Material: On a bill that also included beloved California punk stalwarts The Avengers, Alice Bag and The Alley Cats, it would be easy for Long Beach-via-Oakland band the Neighborhood Brats to get a little lost. After all, this is the only group on a four-band bill that wasn’t around for the birth of the genre. They might not be kids, but they were the babies on this Sunday matinee show at Alex’s Bar in their hometown. But here’s the thing––not only did the Neighborhood Brats hold their own, but there’s a strong case to be made that they provided the strongest set of the day. And that’s largely on the strength of their material. The songs (which fly by in a blur such is the intensity of the set) are simply superb. Unfamiliar prior to the gig, we went home and checked out the Clawmarks album. Sure enough, songs such as “Late Stage Capitalism” are fiery slabs of snotty, smart street-punk.
Musicianship: While, yeah, this is punk rock and doesn’t require prog levels of virtuosity, the three musicians in the band are way more than gnarly three-chord rippers. Guitarist George Rager, intense stare and snarky sneer throughout, seemed to effortlessly pull out one melodic chainsaw riff after another, allowing Jenny Angelillo to do her crazy front-person thing. The rhythm section is tight; drummer Aguilar initially looks way too well-put-together to be in this band, button-up shirt and all, but the guy is a dervish.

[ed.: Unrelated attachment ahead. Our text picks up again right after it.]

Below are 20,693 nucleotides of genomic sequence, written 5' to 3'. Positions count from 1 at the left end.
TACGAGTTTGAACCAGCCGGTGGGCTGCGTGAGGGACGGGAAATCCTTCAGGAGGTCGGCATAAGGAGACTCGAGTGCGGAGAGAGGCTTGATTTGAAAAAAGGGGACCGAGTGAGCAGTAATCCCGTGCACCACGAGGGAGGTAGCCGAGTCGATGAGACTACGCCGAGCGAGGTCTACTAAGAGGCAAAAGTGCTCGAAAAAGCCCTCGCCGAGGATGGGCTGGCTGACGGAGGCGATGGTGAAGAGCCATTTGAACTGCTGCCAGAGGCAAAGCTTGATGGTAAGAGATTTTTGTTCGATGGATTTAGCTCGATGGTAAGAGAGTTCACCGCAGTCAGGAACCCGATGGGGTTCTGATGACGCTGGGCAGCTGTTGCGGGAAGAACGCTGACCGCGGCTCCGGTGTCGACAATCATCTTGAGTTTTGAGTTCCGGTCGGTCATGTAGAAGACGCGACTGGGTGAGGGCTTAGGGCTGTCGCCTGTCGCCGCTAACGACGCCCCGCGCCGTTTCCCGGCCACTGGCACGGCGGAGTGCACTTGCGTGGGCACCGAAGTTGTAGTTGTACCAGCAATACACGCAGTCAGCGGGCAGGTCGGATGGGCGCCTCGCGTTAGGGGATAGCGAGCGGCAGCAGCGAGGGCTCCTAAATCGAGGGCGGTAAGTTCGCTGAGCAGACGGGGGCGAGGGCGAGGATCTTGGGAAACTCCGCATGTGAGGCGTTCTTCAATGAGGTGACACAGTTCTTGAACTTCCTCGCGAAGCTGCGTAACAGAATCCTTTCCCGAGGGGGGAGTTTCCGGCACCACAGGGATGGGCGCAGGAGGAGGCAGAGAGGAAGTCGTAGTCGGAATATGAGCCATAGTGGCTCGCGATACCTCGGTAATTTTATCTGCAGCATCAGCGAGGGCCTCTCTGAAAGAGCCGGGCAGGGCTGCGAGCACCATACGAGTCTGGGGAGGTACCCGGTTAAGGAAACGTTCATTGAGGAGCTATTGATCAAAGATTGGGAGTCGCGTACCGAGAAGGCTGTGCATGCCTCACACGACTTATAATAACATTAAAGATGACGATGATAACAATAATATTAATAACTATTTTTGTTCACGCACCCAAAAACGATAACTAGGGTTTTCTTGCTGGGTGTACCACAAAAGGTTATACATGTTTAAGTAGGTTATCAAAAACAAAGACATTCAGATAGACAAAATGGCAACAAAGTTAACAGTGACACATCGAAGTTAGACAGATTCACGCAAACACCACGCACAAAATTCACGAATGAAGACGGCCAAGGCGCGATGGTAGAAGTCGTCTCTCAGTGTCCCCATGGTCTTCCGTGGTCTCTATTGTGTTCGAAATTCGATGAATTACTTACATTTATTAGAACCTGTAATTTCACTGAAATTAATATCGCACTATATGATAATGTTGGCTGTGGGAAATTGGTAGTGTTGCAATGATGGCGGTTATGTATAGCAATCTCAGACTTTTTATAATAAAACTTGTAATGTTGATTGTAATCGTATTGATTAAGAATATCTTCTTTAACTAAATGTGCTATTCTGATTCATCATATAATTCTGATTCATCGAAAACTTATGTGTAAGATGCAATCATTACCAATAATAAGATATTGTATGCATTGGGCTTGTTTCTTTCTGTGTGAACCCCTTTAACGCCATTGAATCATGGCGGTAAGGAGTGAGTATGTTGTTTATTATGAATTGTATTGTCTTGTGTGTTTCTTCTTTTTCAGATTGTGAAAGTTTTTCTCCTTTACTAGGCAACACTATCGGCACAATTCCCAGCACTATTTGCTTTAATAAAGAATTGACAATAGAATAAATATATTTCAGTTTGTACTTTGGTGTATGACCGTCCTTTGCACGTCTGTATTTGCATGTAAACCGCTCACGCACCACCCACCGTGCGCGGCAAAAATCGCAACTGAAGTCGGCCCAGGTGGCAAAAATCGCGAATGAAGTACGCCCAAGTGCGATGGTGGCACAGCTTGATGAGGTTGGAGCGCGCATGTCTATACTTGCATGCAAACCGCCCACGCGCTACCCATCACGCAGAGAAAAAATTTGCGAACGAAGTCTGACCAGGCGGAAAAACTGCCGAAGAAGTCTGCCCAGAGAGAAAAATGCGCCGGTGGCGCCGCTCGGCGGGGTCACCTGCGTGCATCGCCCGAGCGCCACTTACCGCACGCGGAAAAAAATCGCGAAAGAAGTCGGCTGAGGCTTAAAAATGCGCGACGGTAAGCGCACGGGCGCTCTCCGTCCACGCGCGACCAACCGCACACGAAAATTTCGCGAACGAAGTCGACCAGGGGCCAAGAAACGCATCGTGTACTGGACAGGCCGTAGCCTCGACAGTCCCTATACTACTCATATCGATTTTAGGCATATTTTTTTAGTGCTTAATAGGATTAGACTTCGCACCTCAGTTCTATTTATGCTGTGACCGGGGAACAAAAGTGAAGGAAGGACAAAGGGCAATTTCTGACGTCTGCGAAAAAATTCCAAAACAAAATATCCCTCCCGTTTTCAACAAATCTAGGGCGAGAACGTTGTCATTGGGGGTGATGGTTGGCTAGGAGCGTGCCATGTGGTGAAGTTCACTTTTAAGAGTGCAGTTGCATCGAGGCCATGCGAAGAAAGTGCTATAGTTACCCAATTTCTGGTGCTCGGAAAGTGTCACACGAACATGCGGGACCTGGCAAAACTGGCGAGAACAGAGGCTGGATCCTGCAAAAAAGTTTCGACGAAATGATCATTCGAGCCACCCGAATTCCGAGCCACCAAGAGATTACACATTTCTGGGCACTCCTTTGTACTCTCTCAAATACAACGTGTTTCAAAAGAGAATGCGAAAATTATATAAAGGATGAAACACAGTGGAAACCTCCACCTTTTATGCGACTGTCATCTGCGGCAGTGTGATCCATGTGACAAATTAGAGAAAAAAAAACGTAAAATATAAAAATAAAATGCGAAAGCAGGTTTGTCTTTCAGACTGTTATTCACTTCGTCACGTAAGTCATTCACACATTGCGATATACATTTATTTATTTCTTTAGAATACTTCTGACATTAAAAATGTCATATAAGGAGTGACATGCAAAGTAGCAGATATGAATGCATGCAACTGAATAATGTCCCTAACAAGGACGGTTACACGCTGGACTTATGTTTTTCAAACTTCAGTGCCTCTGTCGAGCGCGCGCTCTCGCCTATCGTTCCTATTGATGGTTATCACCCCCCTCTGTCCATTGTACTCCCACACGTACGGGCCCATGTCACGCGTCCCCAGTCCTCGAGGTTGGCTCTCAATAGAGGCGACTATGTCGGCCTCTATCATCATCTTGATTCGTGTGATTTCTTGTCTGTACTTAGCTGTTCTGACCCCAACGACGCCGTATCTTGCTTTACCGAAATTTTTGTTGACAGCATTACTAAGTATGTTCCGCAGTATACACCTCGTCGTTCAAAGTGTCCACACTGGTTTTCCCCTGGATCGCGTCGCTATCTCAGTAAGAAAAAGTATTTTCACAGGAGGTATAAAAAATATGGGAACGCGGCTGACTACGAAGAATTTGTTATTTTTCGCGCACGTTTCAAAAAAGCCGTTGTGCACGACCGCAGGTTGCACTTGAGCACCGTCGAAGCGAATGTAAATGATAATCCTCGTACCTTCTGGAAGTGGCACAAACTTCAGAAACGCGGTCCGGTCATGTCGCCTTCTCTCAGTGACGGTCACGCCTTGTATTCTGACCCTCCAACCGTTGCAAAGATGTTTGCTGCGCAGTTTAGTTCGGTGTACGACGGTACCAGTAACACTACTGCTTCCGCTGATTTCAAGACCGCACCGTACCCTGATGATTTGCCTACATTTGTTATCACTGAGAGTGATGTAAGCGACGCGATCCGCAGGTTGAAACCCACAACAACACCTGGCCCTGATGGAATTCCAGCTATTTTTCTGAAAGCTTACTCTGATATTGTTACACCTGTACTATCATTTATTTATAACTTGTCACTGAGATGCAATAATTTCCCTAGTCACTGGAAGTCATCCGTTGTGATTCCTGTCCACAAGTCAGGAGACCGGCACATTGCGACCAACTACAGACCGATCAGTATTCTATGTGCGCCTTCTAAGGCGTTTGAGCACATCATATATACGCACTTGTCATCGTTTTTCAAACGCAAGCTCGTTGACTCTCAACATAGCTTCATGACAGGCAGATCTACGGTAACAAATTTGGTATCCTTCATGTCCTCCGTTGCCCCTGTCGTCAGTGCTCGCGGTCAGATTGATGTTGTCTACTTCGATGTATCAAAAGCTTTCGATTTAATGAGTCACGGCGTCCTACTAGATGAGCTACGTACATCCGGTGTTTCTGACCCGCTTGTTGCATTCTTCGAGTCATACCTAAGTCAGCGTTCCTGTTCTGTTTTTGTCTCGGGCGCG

Performance: It’s all about Angelillo. The vocalist pulled so many zombie walks, high kicks and manic head shakes, it’s a wonder that she remembered to sing at all. But damn, her voice is superb too. With wide, intense eyes that probably intimidated the first three rows, Angelillo sounds like a wonderful blend of Poly Styrene and Alice Bag. It all comes together perfectly.
Summary: “I stand before you tonight because of Alice [Bag] and Penelope [Houston, of the Avengers],” Angelillo said from the stage. That’s a glowing tribute to two women who blazed a trail. That said, while there are elements of old punk bands in the Neighborhood Brats’ sound, they’re so energized and furious that it seems fresh. The old punks in the crowd at this gig might not have been there to see this band, but they likely went home remembering the name.